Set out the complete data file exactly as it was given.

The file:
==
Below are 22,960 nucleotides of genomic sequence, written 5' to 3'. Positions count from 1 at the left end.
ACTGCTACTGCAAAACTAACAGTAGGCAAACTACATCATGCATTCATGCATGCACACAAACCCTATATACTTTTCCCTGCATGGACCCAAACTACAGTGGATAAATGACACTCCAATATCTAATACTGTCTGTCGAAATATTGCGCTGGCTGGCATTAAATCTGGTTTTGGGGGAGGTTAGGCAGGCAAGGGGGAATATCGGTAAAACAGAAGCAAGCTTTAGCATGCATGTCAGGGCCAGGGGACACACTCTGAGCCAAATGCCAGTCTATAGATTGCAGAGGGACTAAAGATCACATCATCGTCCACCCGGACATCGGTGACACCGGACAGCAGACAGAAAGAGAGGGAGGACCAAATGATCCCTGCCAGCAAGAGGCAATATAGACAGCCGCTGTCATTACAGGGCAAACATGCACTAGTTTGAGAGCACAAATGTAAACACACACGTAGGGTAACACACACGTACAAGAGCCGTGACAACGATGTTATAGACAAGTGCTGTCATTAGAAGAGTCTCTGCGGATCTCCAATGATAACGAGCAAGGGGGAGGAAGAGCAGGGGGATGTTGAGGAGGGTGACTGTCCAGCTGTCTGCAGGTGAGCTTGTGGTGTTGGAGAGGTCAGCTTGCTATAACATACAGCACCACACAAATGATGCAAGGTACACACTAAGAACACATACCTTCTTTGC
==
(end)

Below are 22,960 nucleotides of genomic sequence, written 5' to 3'. Positions count from 1 at the left end.
ACTGCTACTGCAAAACTAACAGTAGGCAAACTACATCATGCATTCATGCATGCACACAAACCCTATATACTTTTCCCTGCATGGACCCAAACTACAGTGGATAAATGACACTCCAATATCTAATACTGTCTGTCGAAATATTGCGCTGGCTGGCATTAAATCTGGTTTTGGGGGAGGTTAGGCAGGCAAGGGGGAATATCGGTAAAACAGAAGCAAGCTTTAGCATGCATGTCAGGGCCAGGGGACACACTCTGAGCCAAATGCCAGTCTATAGATTGCAGAGGGACTAAAGATCACATCATCGTCCACCCGGACATCGGTGACACCGGACAGCAGACAGAAAGAGAGGGAGGACCAAATGATCCCTGCCAGCAAGAGGCAATATAGACAGCCGCTGTCATTACAGGGCAAACATGCACTAGTTTGAGAGCACAAATGTAAACACACACGTAGGGTAACACACACGTACAAGAGCCGTGACAACGATGTTATAGACAAGTGCTGTCATTAGAAGAGTCTCTGCGGATCTCCAATGATAACGAGCAAGGGGGAGGAAGAGCAGGGGGATGTTGAGGAGGGTGACTGTCCAGCTGTCTGCAGGTGAGCTTGTGGTGTTGGAGAGGTCAGCTTGCTATAACATACAGCACCACACAAATGATGCAAGGTACACACTAAGAACACATACCTTCTTTGC